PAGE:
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In Perspective: Where does 9/11 stand as a turning point in U.S. history?

And so it has been a decade — quite a long one, when you think about it. You know the story — how the attacks of September 11, 2001, led to two long, expensive, hot wars and an endless cold one in the shadows; how the George W. Bush administration reacted, was re-elected, and saw much of its counter-terror program not repealed, but ratified by President Obama.

With the perspective afforded by the passage of time, where does 9/11 rank as a turning point in our national history? For the victims and their families, innocents going about their lives, suddenly and brutally murdered, no other day can ever matter as much. It was the morning that took away mothers and fathers and wives and husbands and daughters and sons — took them away on what President Bush called a “day of fire.”

What about for the rest of us? It has gone in and out of fashion to act as though America overreacted to the attacks, that we somehow lack the European or the Middle Eastern capacity to get on with things amid the death and the debris. But if a failure to grow accustomed to terrorism is a vice, it is a vice worth having.

I believe history will come to view 9/11 as an event on par with November 22, 1963, the date on which John F. Kennedy was murdered, cutting short a presidency that was growing ever more promising. Dreams died that day in Dallas; it is easy to imagine the 1960s turning out rather differently had President Kennedy lived. Would America have grown so cynical so fast about the role of government had the more politically appealing JFK presided over Washington? Would the Vietnam War have been fought the way it was had he survived, or would he have found a better way forward than Lyndon Johnson did? Unknowable, of course, but intriguing.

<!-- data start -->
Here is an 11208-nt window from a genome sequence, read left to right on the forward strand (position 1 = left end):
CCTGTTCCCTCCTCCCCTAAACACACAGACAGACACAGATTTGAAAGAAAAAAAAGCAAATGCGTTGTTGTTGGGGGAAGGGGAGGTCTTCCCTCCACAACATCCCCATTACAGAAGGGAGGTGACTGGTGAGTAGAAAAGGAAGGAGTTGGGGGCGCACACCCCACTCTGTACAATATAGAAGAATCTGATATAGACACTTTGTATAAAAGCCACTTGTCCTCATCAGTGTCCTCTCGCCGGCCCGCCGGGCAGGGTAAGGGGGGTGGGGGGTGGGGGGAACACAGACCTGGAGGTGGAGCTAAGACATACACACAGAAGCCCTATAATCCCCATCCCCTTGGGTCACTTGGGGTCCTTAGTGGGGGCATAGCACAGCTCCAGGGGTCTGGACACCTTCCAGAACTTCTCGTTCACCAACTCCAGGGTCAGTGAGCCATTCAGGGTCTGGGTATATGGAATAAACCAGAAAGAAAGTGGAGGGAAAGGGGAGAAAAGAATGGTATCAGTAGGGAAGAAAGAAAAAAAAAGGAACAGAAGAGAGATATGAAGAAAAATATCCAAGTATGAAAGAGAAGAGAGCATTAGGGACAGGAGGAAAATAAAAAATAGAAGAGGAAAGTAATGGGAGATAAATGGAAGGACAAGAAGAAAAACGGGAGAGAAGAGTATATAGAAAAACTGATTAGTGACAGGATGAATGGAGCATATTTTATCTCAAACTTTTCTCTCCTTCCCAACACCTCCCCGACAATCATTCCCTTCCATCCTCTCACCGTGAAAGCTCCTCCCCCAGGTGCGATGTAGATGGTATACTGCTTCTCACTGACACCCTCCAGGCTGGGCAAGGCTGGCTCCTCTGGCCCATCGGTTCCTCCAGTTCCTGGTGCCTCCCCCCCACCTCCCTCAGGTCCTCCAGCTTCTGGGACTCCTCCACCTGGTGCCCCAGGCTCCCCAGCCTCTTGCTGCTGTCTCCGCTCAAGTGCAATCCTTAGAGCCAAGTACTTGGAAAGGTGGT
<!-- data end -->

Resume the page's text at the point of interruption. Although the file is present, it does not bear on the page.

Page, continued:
We remember Dallas because it was an act of unspeakable violence captured on film that ended a life and changed our lives. So it is with 9/11. Thousands more died that day than on November 22, 1963, but the implications in terms of politics and culture have much in common. A surge of faith and patriotism followed by disillusionment; grief that turned to disappointment; a particular tragedy whose universal waves are felt long afterward, far away.

In that sense, that profound sense, November 22 has never ended. And neither, truth be told, has September 11, no matter how many years have passed.

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